In a significant shift within the electric vehicle (EV) industry, major automakers globally are moving towards the development of EV motors that are free from rare earth metals, a domain where Tesla has been a forerunner.
This transition is not only a stride towards sustainability but also a strategic move to reduce dependence on China, which currently dominates the rare earth metals market.
Tesla, a pioneer in electric vehicle technology, earlier announced at their Investor Day event that their next-generation powertrain will feature a permanent magnet motor devoid of rare earth metals.
This development by Tesla’s Vice President of Powertrain Engineering, Colin Campbell, underscores the company’s commitment to innovation and environmental sustainability.
Following Tesla’s lead, a range of automakers including General Motors, Jaguar Land Rover, and Nissan, in conjunction with suppliers like BorgWarner, are either in the process of researching or have already developed motors that significantly reduce or eliminate the use of rare earth materials. This collective move signals a significant shift in the industry’s approach to EV motor production.
Nissan has been particularly proactive, developing a new type of magnet-free motor, known as the externally excited synchronous machine (EESM). These motors use electrical currents to generate magnetic fields, eliminating the need for rare earth metals.
Nissan’s efforts are evident in their Ariya crossover, which utilizes an EESM motor. The Japanese automaker’s plan to phase out rare earth metals entirely, through both EESM development and the use of permanent magnet motors, marks a notable advancement in sustainable automotive technology.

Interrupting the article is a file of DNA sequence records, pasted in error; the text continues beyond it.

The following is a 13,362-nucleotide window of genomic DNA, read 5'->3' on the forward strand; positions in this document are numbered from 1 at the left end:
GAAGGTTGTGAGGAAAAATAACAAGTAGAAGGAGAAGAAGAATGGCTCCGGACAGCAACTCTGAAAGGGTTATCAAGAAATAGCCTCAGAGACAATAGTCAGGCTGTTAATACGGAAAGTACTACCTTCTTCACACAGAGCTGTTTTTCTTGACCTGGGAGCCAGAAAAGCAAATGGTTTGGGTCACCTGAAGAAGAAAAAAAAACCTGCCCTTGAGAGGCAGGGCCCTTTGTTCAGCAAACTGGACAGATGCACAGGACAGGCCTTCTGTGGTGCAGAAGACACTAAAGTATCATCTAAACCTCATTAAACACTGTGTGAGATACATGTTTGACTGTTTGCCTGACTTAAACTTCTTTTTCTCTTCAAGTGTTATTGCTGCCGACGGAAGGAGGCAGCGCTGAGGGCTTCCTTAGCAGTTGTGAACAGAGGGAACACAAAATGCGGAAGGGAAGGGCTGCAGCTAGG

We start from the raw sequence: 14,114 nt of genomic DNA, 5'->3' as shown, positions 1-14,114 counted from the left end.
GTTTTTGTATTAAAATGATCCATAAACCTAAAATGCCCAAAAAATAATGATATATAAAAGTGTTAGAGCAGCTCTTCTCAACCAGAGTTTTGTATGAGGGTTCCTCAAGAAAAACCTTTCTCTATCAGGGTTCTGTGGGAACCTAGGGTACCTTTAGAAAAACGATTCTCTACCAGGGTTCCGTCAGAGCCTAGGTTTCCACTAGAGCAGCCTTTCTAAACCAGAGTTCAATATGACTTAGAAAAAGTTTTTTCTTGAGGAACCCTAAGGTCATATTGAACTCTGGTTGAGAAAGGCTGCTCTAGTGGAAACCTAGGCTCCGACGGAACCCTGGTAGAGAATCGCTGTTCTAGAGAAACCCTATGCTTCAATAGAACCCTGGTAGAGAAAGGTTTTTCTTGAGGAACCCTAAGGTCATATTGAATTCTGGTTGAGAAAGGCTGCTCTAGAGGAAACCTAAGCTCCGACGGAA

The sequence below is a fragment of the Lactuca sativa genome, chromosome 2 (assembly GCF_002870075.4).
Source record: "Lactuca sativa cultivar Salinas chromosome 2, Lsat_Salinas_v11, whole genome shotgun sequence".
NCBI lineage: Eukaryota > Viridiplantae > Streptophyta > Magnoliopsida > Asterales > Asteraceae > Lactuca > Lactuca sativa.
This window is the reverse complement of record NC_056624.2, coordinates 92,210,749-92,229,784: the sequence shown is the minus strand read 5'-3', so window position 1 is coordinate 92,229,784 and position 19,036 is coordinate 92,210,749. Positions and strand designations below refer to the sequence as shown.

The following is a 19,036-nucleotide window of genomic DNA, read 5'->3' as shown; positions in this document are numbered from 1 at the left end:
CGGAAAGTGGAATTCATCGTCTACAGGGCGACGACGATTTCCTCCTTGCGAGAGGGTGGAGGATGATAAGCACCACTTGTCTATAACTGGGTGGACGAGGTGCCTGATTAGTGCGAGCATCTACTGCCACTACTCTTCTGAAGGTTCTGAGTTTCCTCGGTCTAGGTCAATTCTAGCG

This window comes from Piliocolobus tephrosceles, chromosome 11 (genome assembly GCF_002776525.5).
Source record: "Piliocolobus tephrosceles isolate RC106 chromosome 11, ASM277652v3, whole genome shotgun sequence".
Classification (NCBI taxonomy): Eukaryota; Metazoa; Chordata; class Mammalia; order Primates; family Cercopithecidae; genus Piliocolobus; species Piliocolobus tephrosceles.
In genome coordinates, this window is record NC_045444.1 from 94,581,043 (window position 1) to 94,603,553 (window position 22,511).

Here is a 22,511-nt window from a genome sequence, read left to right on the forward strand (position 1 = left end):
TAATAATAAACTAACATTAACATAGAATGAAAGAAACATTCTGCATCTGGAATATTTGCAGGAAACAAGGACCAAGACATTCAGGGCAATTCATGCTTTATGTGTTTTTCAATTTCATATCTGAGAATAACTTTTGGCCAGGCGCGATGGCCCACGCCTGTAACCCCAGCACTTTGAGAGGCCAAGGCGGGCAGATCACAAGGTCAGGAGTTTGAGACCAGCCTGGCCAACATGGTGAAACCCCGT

Otmar Scharrer, CTO of German supplier ZF, highlighted the significance of these developments in reducing dependence on China. ZF has developed an EESM motor that matches the performance and size of traditional permanent magnet motors, showcasing the feasibility of this transition.
China’s dominance in the rare earth metals market has raised concerns, especially following its recent export ban on gallium and graphite, essential for EV production.
The move away from rare earth metals is not just a matter of strategic independence but also of sustainability. The mining and processing of these metals often involve environmentally damaging practices, including the use of solvents and the generation of toxic waste.
Companies like Detroit-based Drive System Design are actively working with automakers to develop rare earth metal-free motors, reinforcing the environmental benefits of this shift. Ben Chiswick, the firm’s Director of Engineering Business Development, emphasized the sustainability aspect of these new motors.
Even automakers not fully eliminating rare earth metals are substantially reducing their use. Mercedes-Benz, for instance, plans to use minimal heavy rare earth materials in its next-generation EVs, still employing permanent magnet motors but with significantly less of these minerals.